The contours of our daily lives
mould us into who and what we are.
There are two moments in domestic life that clang shut like gates. There can be no return. One is the arrival of the first child, the other the departure of the last. Before there were just the two of you, each the apple of the other’s eye. Then parenthood takes you by the hand and does not let go. It’s a giddy race in which you strive to stay one step ahead of this mishap or that calamity, accommodate the noise and mess, navigate the cross eddies of need and want. You turn your gaze from each other to focus upon the new life developing before you. It’s confusing, frustrating, exhausting and deep, deep down you fall in love with this emergent person. It is a love that lasts a lifetime.
Nothing quite prepares you for parenthood; nothing except a highly evolved instinct that you had no inkling you possessed until the switch is flicked by a tiny hand that reaches blindly towards you. The months before birth are spent preparing: emotionally, mentally and physically – choose a name, read Spock, decorate a nursery – convinced that you will shape this nascent life. And into this room you pour your hopes and dreams, and your anxiety. Like demigods, parents prepare a little Eden…
But not for long…
You soon learn that, even before a toddler can speak, she or he has a highly developed sense of their own personal taste. What they will eat and what they will not. What they will wear and not wear. Which toys are loved, and which discarded. And, soon enough, the nursery is colonised and, before a dozen years are out, the demigods will be expelled, and paradise is lost. Stuff mounts up. Walls change from baby-pale to infant-bright and on to the brooding clutter of adolescent angst. The family dynamic is boisterous and in flux, full of compromise and joy, tears and hugs: a drama in which each actor plays many roles and leopards change their spots. It is an eternal present as you run just to keep up.
But not for long…
Suddenly, it seems, the toing-and-froing of teenagers is just the froing of young adults. And they are gone… to college, to another town, to new relationships… They leave the room that was once their microcosmic realm to dive headlong into the wider world. Like a skin sloughed off, the room retains some sense of its former owner, but now it is empty … and too small. As the second gate closes, you turn back towards your partner and look out towards the future. Once again there is anticipation and there is apprehension, but now there is a new awareness: all things end.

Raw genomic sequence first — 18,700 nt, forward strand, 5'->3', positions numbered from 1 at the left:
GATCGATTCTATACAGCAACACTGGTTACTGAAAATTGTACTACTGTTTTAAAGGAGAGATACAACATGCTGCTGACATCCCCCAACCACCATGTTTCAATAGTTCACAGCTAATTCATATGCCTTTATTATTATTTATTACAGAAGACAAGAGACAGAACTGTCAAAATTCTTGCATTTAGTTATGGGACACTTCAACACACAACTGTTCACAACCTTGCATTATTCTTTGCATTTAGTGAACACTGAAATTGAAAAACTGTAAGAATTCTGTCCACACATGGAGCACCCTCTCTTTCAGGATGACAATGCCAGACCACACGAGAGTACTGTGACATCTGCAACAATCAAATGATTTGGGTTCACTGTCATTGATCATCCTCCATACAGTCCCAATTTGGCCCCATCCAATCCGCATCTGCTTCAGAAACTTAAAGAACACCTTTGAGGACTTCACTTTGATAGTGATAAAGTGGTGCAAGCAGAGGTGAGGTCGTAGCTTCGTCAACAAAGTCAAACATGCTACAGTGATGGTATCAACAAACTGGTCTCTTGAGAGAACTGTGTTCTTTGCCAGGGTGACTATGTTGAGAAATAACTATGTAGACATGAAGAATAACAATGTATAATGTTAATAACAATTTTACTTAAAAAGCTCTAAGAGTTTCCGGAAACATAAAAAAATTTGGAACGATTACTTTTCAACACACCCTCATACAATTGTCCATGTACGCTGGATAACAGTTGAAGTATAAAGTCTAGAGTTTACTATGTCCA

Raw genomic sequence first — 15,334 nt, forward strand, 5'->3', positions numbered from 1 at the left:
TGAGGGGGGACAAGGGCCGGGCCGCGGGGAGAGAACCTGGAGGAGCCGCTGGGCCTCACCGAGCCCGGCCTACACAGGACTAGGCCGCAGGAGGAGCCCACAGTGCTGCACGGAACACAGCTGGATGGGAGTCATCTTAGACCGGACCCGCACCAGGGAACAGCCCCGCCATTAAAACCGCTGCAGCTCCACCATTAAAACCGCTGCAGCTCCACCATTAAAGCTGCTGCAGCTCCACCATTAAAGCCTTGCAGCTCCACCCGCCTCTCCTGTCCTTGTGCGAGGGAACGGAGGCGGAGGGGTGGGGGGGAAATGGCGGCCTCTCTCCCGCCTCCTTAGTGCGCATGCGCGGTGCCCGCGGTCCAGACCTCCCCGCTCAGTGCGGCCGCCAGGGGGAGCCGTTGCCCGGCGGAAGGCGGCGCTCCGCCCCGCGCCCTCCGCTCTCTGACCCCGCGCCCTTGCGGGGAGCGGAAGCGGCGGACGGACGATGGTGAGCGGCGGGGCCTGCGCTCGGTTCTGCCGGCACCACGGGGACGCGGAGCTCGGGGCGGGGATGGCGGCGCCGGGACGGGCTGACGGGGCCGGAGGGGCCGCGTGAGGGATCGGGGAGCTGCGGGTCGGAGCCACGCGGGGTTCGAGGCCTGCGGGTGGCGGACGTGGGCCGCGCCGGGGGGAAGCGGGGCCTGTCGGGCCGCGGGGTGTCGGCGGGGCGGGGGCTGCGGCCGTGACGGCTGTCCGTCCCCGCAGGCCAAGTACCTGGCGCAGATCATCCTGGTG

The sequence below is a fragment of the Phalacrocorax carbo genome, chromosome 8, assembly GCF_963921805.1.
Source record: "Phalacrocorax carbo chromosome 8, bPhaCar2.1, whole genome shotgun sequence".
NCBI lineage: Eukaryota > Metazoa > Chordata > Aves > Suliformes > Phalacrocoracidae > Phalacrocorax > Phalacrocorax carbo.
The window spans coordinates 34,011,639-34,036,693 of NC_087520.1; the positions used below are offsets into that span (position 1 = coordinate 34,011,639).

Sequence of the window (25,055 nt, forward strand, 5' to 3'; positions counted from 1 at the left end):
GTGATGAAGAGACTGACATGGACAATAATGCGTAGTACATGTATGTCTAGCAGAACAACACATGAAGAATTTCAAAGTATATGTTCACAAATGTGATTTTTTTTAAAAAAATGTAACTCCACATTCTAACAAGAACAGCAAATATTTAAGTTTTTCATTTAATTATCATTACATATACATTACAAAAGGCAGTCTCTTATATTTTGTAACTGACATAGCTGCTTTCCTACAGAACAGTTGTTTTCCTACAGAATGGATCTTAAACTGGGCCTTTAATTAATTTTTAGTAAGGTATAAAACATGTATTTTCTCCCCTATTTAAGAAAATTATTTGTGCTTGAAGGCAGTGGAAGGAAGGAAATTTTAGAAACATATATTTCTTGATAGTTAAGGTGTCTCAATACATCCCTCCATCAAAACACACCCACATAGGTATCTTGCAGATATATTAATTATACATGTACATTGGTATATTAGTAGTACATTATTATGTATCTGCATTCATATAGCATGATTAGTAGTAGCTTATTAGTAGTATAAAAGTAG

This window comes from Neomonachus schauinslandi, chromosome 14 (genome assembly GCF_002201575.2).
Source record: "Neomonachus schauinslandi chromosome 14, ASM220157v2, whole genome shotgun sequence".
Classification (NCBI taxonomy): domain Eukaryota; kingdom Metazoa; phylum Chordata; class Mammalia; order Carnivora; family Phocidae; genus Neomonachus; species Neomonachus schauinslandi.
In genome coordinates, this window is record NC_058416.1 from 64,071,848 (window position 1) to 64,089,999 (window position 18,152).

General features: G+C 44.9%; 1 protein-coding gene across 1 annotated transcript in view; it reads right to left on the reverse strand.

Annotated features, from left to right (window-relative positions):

Dona Schwartz is a photographer and visual ethnographer. Her photographs of expectant parents and empty-nesters mark those moments when each couple stands outside the gates of family life. Like Flemish paintings of the seventeenth century, they are portraits that reflect their subject in the symbolic resonance of acquisitions: toys, posters, furnishings, books, musical instruments and sports gear, accreted and layered; the sedimentation of childhood. But the subjects of these portraits are not there. The parents-to-be and the empty-nesters attest to that absence. This is not their space. It was once. Perhaps it will be again. But for now they remain familiar strangers in a place elsewhere but the present.
Alasdair: How did ‘On the Nest’ begin?
Dona: My previous project, ‘In the Kitchen’, was a multi-year project exploring the dynamics of my own newly blended family in the hub of our daily domestic life. For two and a half years I photographed the domestic interactions of our six kids, two dogs, friends and acquaintances. I photographed celebrations, hostilities, chaos, calm, alienation and coalescence. Our house pulsed with energy, and it wore me out. One testy afternoon when I was thinking about photographic work focusing on teen transitions, I vowed to pursue and valorise other life transitions. Eureka! Adult transitions: the transition to parenthood and then, the transition to life after child-rearing.
While the project was born of frustration, it proceeded with awe, affection and respect. I came more fully to appreciate the incredible leap of faith the transition to parenthood demands. As I was photographing empty nesters my own nest was beginning to empty, and I could easily relate to these compatriots, traveling the same path to a shift in identity and a new place in life. I encountered (and shared) a mix of responses and feelings: excitement, sadness, weariness, nostalgia, anxiety…